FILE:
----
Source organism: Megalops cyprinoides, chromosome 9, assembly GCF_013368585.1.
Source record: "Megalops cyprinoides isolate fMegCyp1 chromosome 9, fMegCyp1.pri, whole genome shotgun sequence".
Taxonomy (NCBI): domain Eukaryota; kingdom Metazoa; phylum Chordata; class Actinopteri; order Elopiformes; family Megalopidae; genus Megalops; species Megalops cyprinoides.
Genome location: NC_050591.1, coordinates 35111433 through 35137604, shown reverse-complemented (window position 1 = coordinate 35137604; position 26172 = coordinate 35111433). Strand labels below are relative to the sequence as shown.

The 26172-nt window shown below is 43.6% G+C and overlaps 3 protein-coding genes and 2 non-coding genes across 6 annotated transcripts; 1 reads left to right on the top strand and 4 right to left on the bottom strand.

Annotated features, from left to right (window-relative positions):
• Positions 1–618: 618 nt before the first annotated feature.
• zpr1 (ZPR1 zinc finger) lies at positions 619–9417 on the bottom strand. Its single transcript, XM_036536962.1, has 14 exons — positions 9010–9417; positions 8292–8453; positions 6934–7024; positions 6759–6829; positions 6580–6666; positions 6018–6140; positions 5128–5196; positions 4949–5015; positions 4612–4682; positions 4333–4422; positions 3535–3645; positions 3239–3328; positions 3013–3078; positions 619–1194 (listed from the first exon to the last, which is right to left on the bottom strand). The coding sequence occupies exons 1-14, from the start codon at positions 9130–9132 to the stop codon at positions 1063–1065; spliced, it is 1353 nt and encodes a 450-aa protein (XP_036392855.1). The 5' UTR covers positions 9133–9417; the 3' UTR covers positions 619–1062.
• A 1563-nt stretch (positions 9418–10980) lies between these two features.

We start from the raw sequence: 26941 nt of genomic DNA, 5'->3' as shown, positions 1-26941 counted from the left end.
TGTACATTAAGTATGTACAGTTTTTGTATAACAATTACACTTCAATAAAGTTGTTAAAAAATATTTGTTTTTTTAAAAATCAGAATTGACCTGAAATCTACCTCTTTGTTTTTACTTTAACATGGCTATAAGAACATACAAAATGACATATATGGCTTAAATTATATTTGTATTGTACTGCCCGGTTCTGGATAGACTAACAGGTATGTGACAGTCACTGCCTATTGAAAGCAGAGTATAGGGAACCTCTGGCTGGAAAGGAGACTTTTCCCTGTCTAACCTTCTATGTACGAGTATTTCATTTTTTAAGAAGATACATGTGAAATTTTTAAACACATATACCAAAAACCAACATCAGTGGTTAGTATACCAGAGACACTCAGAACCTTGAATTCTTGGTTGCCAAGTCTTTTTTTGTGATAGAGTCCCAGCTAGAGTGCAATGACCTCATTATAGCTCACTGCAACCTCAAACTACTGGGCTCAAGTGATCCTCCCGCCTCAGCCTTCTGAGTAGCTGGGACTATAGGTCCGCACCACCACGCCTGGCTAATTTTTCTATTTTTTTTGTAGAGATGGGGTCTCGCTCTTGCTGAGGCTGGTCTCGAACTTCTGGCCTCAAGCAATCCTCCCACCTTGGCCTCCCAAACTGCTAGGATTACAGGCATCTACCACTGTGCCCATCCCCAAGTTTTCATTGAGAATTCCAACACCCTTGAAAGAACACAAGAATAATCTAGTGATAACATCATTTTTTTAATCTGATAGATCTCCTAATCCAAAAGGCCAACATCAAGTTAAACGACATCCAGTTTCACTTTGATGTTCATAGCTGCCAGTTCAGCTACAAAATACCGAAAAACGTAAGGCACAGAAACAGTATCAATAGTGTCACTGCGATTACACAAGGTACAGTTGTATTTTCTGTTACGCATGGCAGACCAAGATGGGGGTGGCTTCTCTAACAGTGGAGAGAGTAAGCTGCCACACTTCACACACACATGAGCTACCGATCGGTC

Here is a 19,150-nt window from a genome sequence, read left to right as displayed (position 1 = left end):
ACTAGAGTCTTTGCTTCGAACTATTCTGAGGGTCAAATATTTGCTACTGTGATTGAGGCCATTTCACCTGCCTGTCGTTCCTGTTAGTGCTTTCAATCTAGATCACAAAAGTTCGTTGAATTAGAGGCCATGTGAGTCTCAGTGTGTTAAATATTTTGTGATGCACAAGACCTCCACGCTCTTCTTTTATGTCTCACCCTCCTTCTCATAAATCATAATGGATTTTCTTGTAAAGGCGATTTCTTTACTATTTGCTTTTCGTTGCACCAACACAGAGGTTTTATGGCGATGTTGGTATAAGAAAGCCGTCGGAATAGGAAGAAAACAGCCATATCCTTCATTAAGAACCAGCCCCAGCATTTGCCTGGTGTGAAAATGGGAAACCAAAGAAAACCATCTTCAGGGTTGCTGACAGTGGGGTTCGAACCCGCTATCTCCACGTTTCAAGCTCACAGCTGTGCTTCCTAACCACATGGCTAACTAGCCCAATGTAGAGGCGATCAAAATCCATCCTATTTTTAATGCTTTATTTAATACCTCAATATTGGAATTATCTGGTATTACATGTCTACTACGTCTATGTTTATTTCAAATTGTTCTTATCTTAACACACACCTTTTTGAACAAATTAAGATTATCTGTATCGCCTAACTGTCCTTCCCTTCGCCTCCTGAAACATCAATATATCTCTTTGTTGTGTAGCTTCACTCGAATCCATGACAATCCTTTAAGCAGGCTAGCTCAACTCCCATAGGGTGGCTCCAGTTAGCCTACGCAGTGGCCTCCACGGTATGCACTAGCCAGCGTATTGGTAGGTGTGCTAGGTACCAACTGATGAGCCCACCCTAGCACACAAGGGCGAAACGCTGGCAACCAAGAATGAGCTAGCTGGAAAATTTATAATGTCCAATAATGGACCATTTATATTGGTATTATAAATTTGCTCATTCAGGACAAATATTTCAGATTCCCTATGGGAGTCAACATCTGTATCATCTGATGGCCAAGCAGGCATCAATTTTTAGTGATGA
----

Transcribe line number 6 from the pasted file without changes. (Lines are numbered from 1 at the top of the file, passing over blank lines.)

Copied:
Annotated features, from left to right (window-relative positions):